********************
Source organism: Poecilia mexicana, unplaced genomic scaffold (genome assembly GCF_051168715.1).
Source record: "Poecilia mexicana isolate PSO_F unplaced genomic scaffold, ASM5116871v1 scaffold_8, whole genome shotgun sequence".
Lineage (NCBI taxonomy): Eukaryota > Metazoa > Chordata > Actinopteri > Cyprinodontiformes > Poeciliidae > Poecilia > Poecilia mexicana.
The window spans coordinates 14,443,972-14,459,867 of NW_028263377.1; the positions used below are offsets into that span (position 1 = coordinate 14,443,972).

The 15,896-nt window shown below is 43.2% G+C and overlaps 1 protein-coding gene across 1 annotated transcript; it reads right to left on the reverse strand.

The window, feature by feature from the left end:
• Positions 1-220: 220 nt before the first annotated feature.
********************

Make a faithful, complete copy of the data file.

Source organism: Poecilia mexicana, unplaced genomic scaffold (genome assembly GCF_051168715.1).
Source record: "Poecilia mexicana isolate PSO_F unplaced genomic scaffold, ASM5116871v1 scaffold_8, whole genome shotgun sequence".
Lineage (NCBI taxonomy): Eukaryota > Metazoa > Chordata > Actinopteri > Cyprinodontiformes > Poeciliidae > Poecilia > Poecilia mexicana.
The window spans coordinates 14,443,972-14,459,867 of NW_028263377.1; the positions used below are offsets into that span (position 1 = coordinate 14,443,972).

The 15,896-nt window shown below is 43.2% G+C and overlaps 1 protein-coding gene across 1 annotated transcript; it reads right to left on the reverse strand.

The window, feature by feature from the left end:
• Positions 1-220: 220 nt before the first annotated feature.